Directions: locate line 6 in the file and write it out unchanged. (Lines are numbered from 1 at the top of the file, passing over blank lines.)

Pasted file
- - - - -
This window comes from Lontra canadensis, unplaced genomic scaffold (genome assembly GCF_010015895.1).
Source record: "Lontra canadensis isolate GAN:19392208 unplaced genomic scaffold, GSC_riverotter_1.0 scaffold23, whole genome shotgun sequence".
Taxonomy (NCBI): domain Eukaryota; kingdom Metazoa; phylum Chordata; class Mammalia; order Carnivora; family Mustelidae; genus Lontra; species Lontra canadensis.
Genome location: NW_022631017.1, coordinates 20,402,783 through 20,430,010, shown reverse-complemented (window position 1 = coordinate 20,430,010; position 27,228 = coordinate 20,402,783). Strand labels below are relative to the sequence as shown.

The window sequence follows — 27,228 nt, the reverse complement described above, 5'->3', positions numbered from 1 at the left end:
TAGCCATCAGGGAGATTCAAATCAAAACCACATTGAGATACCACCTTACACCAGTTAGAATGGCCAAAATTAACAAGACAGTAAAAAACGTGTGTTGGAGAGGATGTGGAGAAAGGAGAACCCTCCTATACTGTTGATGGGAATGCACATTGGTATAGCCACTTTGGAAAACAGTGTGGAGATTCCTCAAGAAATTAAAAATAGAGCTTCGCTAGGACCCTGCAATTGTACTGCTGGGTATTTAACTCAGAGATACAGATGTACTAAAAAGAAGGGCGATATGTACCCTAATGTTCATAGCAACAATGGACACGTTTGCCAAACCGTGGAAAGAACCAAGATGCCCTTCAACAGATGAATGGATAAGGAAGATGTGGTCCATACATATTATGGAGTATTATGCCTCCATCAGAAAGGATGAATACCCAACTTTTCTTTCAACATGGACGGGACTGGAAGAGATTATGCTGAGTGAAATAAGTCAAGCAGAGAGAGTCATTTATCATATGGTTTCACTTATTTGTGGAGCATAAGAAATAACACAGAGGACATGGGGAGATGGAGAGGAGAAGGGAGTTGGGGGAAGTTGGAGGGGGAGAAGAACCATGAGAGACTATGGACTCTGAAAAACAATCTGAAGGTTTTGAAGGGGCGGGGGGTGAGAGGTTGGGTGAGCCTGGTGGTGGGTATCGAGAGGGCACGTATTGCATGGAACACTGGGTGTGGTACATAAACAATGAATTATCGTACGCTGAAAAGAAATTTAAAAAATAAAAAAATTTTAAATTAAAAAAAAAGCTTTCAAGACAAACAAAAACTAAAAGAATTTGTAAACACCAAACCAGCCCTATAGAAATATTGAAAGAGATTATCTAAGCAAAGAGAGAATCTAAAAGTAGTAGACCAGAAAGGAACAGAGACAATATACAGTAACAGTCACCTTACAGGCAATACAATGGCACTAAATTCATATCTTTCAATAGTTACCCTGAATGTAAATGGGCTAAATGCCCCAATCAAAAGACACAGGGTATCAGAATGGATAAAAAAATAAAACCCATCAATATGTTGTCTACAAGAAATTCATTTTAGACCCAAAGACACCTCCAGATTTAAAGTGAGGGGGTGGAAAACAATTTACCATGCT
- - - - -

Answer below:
TAGCCATCAGGGAGATTCAAATCAAAACCACATTGAGATACCACCTTACACCAGTTAGAATGGCCAAAATTAACAAGACAGTAAAAAACGTGTGTTGGAGAGGATGTGGAGAAAGGAGAACCCTCCTATACTGTTGATGGGAATGCACATTGGTATAGCCACTTTGGAAAACAGTGTGGAGATTCCTCAAGAAATTAAAAATAGAGCTTCGCTAGGACCCTGCAATTGTACTGCTGGGTATTTAACTCAGAGATACAGATGTACTAAAAAGAAGGGCGATATGTACCCTAATGTTCATAGCAACAATGGACACGTTTGCCAAACCGTGGAAAGAACCAAGATGCCCTTCAACAGATGAATGGATAAGGAAGATGTGGTCCATACATATTATGGAGTATTATGCCTCCATCAGAAAGGATGAATACCCAACTTTTCTTTCAACATGGACGGGACTGGAAGAGATTATGCTGAGTGAAATAAGTCAAGCAGAGAGAGTCATTTATCATATGGTTTCACTTATTTGTGGAGCATAAGAAATAACACAGAGGACATGGGGAGATGGAGAGGAGAAGGGAGTTGGGGGAAGTTGGAGGGGGAGAAGAACCATGAGAGACTATGGACTCTGAAAAACAATCTGAAGGTTTTGAAGGGGCGGGGGGTGAGAGGTTGGGTGAGCCTGGTGGTGGGTATCGAGAGGGCACGTATTGCATGGAACACTGGGTGTGGTACATAAACAATGAATTATCGTACGCTGAAAAGAAATTTAAAAAATAAAAAAATTTTAAATTAAAAAAAAAGCTTTCAAGACAAACAAAAACTAAAAGAATTTGTAAACACCAAACCAGCCCTATAGAAATATTGAAAGAGATTATCTAAGCAAAGAGAGAATCTAAAAGTAGTAGACCAGAAAGGAACAGAGACAATATACAGTAACAGTCACCTTACAGGCAATACAATGGCACTAAATTCATATCTTTCAATAGTTACCCTGAATGTAAATGGGCTAAATGCCCCAATCAAAAGACACAGGGTATCAGAATGGATAAAAAAATAAAACCCATCAATATGTTGTCTACAAGAAATTCATTTTAGACCCAAAGACACCTCCAGATTTAAAGTGAGGGGGTGGAAAACAATTTACCATGCT